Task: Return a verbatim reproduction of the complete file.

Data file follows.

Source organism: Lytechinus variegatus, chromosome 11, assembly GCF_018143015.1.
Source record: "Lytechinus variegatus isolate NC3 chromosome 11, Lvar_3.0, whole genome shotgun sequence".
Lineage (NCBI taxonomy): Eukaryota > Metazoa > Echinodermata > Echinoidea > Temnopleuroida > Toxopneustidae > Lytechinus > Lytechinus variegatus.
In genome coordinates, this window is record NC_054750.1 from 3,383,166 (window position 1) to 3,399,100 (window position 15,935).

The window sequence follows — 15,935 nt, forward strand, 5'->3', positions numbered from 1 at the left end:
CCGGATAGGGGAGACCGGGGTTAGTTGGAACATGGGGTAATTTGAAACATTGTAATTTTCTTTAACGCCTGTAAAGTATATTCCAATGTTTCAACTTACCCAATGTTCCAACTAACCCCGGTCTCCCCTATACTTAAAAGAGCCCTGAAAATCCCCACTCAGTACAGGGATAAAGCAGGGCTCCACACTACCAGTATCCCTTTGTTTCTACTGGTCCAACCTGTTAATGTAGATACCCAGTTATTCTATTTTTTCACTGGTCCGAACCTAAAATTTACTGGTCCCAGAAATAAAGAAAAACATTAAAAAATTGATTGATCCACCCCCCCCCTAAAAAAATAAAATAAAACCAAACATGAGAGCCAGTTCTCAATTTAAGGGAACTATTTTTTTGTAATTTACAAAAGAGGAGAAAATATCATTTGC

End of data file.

Source organism: Lytechinus variegatus, chromosome 11, assembly GCF_018143015.1.
Source record: "Lytechinus variegatus isolate NC3 chromosome 11, Lvar_3.0, whole genome shotgun sequence".
Lineage (NCBI taxonomy): Eukaryota > Metazoa > Echinodermata > Echinoidea > Temnopleuroida > Toxopneustidae > Lytechinus > Lytechinus variegatus.
In genome coordinates, this window is record NC_054750.1 from 3,383,166 (window position 1) to 3,399,100 (window position 15,935).

The window sequence follows — 15,935 nt, forward strand, 5'->3', positions numbered from 1 at the left end:
CCGGATAGGGGAGACCGGGGTTAGTTGGAACATGGGGTAATTTGAAACATTGTAATTTTCTTTAACGCCTGTAAAGTATATTCCAATGTTTCAACTTACCCAATGTTCCAACTAACCCCGGTCTCCCCTATACTTAAAAGAGCCCTGAAAATCCCCACTCAGTACAGGGATAAAGCAGGGCTCCACACTACCAGTATCCCTTTGTTTCTACTGGTCCAACCTGTTAATGTAGATACCCAGTTATTCTATTTTTTCACTGGTCCGAACCTAAAATTTACTGGTCCCAGAAATAAAGAAAAACATTAAAAAATTGATTGATCCACCCCCCCCCTAAAAAAATAAAATAAAACCAAACATGAGAGCCAGTTCTCAATTTAAGGGAACTATTTTTTTGTAATTTACAAAAGAGGAGAAAATATCATTTGC